We've endless discussions on boring online forums about whether the iPad or Surface is ready to "replace the laptop". The simple answer is totally yes and totally no. It's impossible currently for most people with normal jobs to replace it, but it would be incredibly easy to if we made simple changes.
In many sales or management roles we make powerpoint decks from charts we export from excel,with data we get and copy and paste from email. From marketing updates to sales reviews, to monthly performance trackers, the regular cadence of decks is clear and to do this any other way would be very difficult.
We create forms in word, that we print out, sign by hand and scan in to be printed somewhere else or saved on a server. From status documents in excel, to emails to 12 people we collect and aggregate by hand, we live in an era where tablets could never do what we do.
Yet if we’d only ever known a tablet and worked around it, we’d not be gathering word documents or stuff from email and copy and pasting, we’d use google docs and get each to access and enter data individually. The excel charts would be the same, the sales monthly powerpoint would be a real time dashboard, with graphs auto generated, the presentation wouldn't be Powerpoint, but a few clicks in real time on a cloud hosted "dashboard"
By now, in theory all software should be collaborative, all documents held in the cloud, all presentations hosted online and from data gathered automatically from various sources updated automatically and by hand. But we don't do it because people don't like change and our muscle memory is impossible to change and our imagination pathetic.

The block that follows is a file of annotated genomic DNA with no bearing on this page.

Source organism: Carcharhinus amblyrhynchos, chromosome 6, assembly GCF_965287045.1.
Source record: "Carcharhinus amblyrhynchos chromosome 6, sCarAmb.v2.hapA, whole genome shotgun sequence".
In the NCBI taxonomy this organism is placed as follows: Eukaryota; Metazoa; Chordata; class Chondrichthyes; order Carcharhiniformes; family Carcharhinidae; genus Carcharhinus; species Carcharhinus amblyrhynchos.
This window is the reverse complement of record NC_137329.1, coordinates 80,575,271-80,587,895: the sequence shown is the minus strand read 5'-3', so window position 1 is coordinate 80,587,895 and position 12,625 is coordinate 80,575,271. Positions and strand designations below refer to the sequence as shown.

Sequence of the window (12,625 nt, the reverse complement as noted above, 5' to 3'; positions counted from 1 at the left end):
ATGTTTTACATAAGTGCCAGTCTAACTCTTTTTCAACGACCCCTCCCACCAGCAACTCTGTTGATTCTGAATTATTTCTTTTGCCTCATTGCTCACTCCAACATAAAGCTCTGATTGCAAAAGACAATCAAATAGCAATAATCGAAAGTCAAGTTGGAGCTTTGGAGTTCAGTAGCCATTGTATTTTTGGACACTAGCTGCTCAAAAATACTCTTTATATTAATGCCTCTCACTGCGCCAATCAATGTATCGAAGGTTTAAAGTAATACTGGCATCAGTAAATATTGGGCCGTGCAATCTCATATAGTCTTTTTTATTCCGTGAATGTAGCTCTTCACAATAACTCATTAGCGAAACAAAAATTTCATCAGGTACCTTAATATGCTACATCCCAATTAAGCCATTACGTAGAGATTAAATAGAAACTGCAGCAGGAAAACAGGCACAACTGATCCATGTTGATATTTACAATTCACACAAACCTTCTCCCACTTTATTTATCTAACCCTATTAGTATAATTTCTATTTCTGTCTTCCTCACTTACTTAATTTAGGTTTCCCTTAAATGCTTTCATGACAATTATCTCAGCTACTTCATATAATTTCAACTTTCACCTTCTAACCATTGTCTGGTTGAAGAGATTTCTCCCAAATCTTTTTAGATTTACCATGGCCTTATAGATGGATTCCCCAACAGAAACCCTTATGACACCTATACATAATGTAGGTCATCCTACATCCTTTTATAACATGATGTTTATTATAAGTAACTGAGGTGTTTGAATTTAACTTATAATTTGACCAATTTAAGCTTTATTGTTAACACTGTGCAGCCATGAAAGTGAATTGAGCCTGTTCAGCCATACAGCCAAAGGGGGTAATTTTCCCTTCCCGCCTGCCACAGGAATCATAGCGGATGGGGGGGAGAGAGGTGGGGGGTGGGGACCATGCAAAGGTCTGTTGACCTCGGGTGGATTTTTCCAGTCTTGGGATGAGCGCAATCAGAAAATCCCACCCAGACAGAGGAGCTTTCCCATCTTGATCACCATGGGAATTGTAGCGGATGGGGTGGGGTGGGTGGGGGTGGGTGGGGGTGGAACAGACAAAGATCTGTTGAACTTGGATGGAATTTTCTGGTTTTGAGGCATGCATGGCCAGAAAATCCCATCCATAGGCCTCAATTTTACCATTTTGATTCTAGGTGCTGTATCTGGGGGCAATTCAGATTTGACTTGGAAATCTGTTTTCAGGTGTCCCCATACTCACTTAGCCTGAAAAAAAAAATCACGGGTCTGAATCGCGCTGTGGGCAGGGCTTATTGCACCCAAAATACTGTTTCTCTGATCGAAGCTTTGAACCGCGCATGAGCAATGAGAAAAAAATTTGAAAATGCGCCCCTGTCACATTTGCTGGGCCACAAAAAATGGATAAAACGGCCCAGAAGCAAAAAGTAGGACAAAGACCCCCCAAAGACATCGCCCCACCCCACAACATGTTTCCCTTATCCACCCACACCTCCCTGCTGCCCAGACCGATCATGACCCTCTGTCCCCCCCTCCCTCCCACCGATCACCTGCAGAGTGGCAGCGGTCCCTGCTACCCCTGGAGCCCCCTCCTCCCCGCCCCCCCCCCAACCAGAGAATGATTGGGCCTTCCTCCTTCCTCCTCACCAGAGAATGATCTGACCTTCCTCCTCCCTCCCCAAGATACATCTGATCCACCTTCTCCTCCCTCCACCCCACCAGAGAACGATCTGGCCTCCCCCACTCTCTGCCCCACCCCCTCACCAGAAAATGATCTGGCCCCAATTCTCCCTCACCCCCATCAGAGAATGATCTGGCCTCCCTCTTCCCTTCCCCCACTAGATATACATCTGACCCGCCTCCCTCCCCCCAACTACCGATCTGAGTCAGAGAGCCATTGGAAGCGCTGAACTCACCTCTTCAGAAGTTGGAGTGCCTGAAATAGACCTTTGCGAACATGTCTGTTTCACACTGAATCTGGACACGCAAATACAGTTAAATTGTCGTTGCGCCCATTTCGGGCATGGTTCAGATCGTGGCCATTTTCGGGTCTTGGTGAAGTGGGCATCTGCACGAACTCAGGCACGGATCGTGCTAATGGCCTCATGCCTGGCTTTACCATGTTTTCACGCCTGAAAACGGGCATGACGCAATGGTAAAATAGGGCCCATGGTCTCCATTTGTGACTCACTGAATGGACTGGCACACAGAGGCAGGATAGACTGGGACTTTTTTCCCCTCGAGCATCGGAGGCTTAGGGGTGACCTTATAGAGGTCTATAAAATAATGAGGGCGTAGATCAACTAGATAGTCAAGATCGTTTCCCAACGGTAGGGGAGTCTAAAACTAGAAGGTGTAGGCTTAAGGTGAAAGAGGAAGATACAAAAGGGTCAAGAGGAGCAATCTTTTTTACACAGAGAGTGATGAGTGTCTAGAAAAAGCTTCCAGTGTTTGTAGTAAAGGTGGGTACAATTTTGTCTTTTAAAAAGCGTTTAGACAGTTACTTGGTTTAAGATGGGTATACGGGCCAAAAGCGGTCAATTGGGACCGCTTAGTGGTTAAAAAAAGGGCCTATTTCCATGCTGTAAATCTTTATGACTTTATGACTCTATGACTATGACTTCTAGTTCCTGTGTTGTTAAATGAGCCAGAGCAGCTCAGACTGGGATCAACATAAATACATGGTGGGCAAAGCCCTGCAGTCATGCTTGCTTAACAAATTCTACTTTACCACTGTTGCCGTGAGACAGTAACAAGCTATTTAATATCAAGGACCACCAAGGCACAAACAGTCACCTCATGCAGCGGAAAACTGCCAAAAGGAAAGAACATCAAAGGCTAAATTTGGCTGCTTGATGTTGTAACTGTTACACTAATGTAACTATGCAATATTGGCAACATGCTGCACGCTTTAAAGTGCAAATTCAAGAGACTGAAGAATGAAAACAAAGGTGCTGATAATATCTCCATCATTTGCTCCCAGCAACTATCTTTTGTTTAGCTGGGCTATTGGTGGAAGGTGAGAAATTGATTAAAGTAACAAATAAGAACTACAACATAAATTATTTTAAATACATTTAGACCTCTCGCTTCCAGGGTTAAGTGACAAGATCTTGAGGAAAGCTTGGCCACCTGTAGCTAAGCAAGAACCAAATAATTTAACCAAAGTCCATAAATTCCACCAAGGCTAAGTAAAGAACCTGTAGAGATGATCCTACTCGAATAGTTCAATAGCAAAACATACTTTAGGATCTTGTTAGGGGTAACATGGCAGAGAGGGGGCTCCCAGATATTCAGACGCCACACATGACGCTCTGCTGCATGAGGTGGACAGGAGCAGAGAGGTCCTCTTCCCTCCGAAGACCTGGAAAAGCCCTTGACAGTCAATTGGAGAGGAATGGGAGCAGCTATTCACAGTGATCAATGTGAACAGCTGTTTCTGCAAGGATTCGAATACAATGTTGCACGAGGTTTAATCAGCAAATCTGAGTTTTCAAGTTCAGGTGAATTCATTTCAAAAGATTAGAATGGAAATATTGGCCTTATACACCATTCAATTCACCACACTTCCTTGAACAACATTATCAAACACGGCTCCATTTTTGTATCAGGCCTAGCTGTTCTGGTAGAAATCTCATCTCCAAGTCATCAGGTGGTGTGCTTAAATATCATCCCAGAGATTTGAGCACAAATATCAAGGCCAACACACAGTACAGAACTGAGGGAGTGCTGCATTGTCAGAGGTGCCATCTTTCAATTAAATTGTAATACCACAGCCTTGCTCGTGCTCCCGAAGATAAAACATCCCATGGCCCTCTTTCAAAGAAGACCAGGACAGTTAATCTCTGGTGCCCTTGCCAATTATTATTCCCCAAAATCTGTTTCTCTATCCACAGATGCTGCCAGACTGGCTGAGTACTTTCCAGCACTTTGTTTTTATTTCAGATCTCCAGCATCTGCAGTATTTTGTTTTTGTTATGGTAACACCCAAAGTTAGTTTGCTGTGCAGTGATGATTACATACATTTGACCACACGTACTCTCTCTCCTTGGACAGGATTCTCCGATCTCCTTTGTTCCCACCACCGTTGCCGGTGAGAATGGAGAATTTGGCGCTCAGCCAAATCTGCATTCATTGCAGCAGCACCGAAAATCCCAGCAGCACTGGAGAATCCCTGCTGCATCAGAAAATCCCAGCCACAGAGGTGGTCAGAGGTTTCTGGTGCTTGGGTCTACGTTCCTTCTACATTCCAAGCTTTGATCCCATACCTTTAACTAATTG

Rebuilding with AI.
I'm terrified that most companies who embrace AI now will be so eager to tell the world that they are doing it and to make it happen, they won't come close to the reimagination that's required and will instead bolt it on as a shiny facade. It's will be like putting the body shell of a Formula 1 on a Ford Fiesta, expecting it to reach 200MPH, when instead the car is more about the boring stuff under the hood.
If we use AI as a smarter way to find phone numbers, then we miss the chance to change the way people use phone numbers and dreadful office phones.
If we use it as a better way to find calendar space, and yet most people don't use their digital calendars properly, or turn up for meetings on time, or set a proper agenda or consider if a meeting is really required or who should actually attend, it won't make a difference.
Adding AI to what is essentially a intranet as a nicer way to access data with voice, when most intranets are woefully outdated and unloved.
Using AI to better access old vendors management software, or timesheet systems won’t work unless the systems all work together.
What AI really needs to do is recreate the entire canvas of opportunity. Companies using AI first need to consider what the role of that company will be in an AI driven world. What value do they need to be adding. What decisions, stuff and ideas do they need to make in that world, and then consider both the rule of humanity and machines in that.
If AI doesn't lead to changes in company structure, if it doesn't elevate the role of automation in a big way, if it doesn't lead to significant job changes then it's been done wrong. AI is more like root canal than a polish. It will be painful but what is needed.
It’s only a company rebuilt from scratch, with a culture, process, organizational structure with AI at the core that will unleash the full power, just be mindful that the process is deep, hard, painful and will unleash the realization that many jobs can be replaced.